The carceral imprint

The first set of chapters reminds us that we need to avoid a reductive analysis of imprisonment as simply time behind bars, and instead recognise the contingent, porous nature of African prisons, across both time and space. They show both how various prisons are marked by time and how the imaginary of prison and its structures of punishment carry' a weight far beyond any spatial confines, reflecting and shaping historical processes (see also Bernault 1999, Dikotter and Brown 2007, Diallo 2005, Deslaurier 2019). We start the volume with Christine Deslaurier’s chapter, in which she shows, through a historical review of prisons in Burundi, how colonial logics have left an unmistakable mark on prison language, architecture, and organisation. Deslaurier further reveals how forms of punishment originally rooted in colonial penal servitude and the ‘politics of the whip’ retain their imprint, if not legitimacy, despite or exactly because of their colonial import.

As Florence Bernault’s (1999) work has already made clear, and to continue in this historical vein, prisons in Africa have always been highly contested. She describes how colonisation led to a shift from an ‘open Africa’ to a ‘closed Africa’.

In the wake of confinement linked to the slave trade, colonisers imposed the penal prison. While this introduced confinement as punishment (supposedly to humanise punishment), prisons were poorly endowed and politically as well as materially instable. As a result, many men and women simply escaped from prison. And the early African prison also came up against the paradox of its mission: namely to make available cheap labour where it was needed. Thus, we come to see, prisons from the beginning are widely open or even mobile.

Contrary to Goffman’s (1961) reading of prison as a total institution, and in line with more recent research in prison studies more generally (see Chantraine 2000; Rostaing 2001), prisons are marked by circulation between the outside and the inside. The various methodological approaches of studying the prison from outside have shown to be particularly generative to capture this dimension. With regard to Africa, one thing that demonstrates the porosity of prisons is political prisoners, who penetrate the prison walls through their writing of letters to the outside world that often have made their way into the popular press (Mbonimpa 2019, Vassen 1999). This is explored in Remain Tiquet’s chapter, which is based on letters written about and smuggled out of Senegalese penal colonies in the 1930s. He shows, as represented in these letters, that in mobile prison camps violent conditions went hand in hand exactly to counter the provi- sionality of the prison. At the same time, in these letters, a language of prisoners’ rights was taking shape. As such they posed a significant challenge to the colonial authorities as well as powerfully prefiguring the age of prison reform as a way to consolidate prisons rather than to abolish them.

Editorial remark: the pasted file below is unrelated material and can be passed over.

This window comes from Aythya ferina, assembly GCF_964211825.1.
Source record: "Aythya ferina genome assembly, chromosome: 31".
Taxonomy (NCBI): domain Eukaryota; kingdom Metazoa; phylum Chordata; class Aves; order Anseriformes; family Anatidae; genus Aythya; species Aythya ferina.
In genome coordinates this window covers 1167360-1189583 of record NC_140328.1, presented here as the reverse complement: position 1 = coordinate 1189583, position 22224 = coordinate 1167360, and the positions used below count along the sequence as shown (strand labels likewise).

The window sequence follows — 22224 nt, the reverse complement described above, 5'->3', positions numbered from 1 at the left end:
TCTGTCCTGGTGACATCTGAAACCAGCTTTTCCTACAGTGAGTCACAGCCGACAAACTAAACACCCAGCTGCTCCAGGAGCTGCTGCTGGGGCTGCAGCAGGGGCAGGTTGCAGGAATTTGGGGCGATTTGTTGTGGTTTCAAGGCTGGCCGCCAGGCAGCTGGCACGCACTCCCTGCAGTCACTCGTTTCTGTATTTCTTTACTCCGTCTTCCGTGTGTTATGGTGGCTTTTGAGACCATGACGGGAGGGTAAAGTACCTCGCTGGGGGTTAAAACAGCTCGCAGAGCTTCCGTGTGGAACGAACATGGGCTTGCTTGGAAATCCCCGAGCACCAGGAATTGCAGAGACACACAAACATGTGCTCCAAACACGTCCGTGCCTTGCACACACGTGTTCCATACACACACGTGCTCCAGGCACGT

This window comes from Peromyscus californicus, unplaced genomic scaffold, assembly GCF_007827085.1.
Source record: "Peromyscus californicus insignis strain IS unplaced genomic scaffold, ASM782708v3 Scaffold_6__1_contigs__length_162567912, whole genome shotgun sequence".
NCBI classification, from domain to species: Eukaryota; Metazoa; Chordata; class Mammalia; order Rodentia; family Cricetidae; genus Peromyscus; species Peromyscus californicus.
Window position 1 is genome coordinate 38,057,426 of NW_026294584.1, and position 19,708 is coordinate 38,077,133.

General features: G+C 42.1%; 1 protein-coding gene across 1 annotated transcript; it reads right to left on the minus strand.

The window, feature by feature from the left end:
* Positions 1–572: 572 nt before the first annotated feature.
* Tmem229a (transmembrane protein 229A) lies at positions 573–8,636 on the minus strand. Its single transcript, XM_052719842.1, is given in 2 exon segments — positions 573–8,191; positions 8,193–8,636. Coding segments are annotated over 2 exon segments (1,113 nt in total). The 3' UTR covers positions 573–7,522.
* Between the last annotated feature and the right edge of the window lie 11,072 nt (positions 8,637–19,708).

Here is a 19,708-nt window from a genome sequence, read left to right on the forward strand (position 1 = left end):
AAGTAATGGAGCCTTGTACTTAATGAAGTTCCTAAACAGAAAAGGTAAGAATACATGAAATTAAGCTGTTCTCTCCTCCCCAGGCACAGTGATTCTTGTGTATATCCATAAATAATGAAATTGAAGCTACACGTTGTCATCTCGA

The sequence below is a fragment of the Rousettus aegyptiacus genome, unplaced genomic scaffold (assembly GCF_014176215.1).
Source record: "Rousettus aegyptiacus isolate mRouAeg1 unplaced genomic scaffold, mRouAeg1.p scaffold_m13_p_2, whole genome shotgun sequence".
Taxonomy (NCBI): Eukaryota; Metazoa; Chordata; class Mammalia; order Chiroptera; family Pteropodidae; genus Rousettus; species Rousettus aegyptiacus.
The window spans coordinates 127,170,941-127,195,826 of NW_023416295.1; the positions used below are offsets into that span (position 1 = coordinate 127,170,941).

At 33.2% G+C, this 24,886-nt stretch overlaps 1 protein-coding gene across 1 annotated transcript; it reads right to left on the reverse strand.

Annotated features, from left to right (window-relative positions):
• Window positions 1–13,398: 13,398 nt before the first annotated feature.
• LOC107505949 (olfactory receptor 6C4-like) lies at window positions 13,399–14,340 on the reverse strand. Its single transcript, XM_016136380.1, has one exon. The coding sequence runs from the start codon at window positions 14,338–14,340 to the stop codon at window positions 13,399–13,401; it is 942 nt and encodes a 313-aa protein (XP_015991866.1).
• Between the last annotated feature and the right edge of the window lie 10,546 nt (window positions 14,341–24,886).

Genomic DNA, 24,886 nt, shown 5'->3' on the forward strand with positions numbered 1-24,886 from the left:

The prison is also connected to the outside world at a both highly instrumental and imaginary level. The prison appears as a very particular imaginary connotating questions of punishment, reform, and state power that shape political - authoritarian, liberal, and at times religious - ideologies more broadly. In the context of contemporary Ethiopia, Sabine Planel’s chapter shows how prison and the threat of imprisonment are instruments of intimidation at the service of a developmentalist ideology in the hands of an authoritarian state. Farmers are being forced into debt to buy fertiliser in order to comply with agronomic guidelines, at the risk of not being able to repay and being incarcerated. Here prison is not seen from what happens within its walls but from the potentialities of fears and forces of power that it conveys. These spread from the obvious field of deterring political dissent or violent crimes to even how to work the fields. Many of the chapters are, then, less about the prison, or prisons, but an effort to rather think with prisons - to understand something else - about the nature of confinement and punishment in relation to wider forces.

Closely related to this, the prison often appears as the symbolic and practical cornerstone on which a government and its society define elementary categories of citizenship. Here, the prison reveals structural relationships as much as it allows their reproduction. Nana Osei Quarshie discusses this intrinsic altering function of prison by looking at how the newly independent Ghanaian state used it to control West African immigrants. He describes the triage that is applied to distinguish citizen from non-citizen in relation to prison resources, and how the state implemented, at least formally, the double sentence of incarceration and expulsion. Speaking strikingly to all modern nation-state making, this mechanism echoes in current French immigration policies known as ‘double peine' (double sentence), in which an immigrant who has committed a misdemeanour or an offence on French territory and served a prison sentence may be deported if his presence ‘threatens public order’.

 
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